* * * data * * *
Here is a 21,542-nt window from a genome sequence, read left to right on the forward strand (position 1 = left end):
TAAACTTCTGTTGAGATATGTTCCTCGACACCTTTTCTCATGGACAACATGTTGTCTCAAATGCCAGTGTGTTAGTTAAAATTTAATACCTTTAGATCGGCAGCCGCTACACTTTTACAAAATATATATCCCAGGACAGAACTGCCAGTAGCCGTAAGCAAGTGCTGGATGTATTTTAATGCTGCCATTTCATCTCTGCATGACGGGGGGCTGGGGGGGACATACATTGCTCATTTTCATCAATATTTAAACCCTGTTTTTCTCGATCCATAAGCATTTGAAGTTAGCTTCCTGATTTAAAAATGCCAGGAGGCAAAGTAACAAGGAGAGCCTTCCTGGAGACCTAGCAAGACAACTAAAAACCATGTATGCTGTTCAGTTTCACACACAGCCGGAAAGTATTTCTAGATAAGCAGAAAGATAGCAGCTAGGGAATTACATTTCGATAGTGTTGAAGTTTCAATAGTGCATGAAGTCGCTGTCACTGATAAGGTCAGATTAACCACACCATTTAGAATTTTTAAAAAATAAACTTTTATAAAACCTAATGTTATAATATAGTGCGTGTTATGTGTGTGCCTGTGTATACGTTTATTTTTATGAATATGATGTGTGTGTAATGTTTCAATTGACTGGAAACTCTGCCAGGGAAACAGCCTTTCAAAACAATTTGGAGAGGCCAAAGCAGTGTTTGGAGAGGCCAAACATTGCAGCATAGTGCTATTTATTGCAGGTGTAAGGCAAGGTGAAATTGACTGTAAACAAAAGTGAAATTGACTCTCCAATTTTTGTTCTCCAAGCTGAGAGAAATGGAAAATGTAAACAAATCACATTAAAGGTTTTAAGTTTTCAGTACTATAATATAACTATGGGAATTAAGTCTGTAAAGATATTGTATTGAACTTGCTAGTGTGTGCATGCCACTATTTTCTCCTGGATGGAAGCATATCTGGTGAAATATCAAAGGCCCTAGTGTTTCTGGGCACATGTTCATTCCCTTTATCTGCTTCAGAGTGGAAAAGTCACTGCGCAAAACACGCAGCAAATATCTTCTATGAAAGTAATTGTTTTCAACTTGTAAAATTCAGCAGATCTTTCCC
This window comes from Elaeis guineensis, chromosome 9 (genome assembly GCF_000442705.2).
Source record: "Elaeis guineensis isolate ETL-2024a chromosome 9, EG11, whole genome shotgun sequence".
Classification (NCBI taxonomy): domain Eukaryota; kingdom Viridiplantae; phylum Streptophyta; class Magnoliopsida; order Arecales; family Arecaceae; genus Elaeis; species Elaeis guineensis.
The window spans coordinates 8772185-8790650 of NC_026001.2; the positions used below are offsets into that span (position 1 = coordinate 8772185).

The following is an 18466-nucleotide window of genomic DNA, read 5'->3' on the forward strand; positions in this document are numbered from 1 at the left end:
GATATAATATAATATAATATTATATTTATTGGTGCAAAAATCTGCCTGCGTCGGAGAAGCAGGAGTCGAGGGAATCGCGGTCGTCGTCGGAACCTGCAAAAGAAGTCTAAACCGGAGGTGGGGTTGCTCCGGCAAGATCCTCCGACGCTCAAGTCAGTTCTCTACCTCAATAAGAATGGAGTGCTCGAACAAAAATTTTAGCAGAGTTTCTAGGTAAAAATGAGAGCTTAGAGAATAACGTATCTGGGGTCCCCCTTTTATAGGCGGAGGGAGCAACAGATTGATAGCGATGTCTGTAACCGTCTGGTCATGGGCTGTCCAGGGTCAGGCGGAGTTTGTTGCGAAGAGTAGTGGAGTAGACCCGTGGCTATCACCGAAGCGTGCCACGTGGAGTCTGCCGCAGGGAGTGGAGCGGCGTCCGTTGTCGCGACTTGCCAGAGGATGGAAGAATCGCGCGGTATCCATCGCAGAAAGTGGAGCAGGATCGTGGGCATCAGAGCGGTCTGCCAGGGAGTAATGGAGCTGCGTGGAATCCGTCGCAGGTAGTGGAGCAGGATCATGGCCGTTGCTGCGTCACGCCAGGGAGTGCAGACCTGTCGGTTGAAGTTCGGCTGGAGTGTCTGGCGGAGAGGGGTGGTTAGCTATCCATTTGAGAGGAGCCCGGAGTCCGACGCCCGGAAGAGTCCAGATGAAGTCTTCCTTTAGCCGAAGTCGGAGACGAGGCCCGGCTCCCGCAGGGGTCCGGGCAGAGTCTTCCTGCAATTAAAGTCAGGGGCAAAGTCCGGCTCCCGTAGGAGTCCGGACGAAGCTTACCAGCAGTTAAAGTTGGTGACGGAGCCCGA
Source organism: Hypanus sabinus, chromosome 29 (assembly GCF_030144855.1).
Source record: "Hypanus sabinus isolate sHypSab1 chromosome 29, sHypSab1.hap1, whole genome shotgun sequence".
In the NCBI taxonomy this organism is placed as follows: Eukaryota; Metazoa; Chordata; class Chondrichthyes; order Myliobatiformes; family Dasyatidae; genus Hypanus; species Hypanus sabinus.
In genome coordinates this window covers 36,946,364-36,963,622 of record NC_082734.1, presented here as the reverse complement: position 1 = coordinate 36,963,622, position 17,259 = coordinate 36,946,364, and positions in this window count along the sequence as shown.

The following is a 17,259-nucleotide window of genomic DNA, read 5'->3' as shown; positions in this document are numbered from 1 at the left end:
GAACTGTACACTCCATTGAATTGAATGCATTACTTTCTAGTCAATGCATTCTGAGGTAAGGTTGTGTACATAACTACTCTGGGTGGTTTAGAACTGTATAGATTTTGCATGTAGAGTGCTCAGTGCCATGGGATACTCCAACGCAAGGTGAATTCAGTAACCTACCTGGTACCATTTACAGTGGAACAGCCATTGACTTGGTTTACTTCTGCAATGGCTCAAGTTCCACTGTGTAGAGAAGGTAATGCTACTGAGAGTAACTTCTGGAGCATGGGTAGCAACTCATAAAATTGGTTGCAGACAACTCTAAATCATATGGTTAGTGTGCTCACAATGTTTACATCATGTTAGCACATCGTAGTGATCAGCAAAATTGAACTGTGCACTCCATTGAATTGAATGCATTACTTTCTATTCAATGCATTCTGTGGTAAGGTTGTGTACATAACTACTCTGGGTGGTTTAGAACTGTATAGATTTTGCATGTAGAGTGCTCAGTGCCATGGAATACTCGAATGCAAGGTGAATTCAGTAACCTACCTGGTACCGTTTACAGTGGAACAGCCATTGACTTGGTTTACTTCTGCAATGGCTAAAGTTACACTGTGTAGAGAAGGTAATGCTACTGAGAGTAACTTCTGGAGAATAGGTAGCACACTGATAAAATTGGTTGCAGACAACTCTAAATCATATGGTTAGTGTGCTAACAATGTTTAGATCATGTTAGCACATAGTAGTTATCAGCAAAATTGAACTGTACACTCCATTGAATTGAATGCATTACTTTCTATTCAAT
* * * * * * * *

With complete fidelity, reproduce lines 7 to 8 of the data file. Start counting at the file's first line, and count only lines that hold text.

The following is an 18466-nucleotide window of genomic DNA, read 5'->3' on the forward strand; positions in this document are numbered from 1 at the left end:
GATATAATATAATATAATATTATATTTATTGGTGCAAAAATCTGCCTGCGTCGGAGAAGCAGGAGTCGAGGGAATCGCGGTCGTCGTCGGAACCTGCAAAAGAAGTCTAAACCGGAGGTGGGGTTGCTCCGGCAAGATCCTCCGACGCTCAAGTCAGTTCTCTACCTCAATAAGAATGGAGTGCTCGAACAAAAATTTTAGCAGAGTTTCTAGGTAAAAATGAGAGCTTAGAGAATAACGTATCTGGGGTCCCCCTTTTATAGGCGGAGGGAGCAACAGATTGATAGCGATGTCTGTAACCGTCTGGTCATGGGCTGTCCAGGGTCAGGCGGAGTTTGTTGCGAAGAGTAGTGGAGTAGACCCGTGGCTATCACCGAAGCGTGCCACGTGGAGTCTGCCGCAGGGAGTGGAGCGGCGTCCGTTGTCGCGACTTGCCAGAGGATGGAAGAATCGCGCGGTATCCATCGCAGAAAGTGGAGCAGGATCGTGGGCATCAGAGCGGTCTGCCAGGGAGTAATGGAGCTGCGTGGAATCCGTCGCAGGTAGTGGAGCAGGATCATGGCCGTTGCTGCGTCACGCCAGGGAGTGCAGACCTGTCGGTTGAAGTTCGGCTGGAGTGTCTGGCGGAGAGGGGTGGTTAGCTATCCATTTGAGAGGAGCCCGGAGTCCGACGCCCGGAAGAGTCCAGATGAAGTCTTCCTTTAGCCGAAGTCGGAGACGAGGCCCGGCTCCCGCAGGGGTCCGGGCAGAGTCTTCCTGCAATTAAAGTCAGGGGCAAAGTCCGGCTCCCGTAGGAGTCCGGACGAAGCTTACCAGCAGTTAAAGTTGGTGACGGAGCCCGA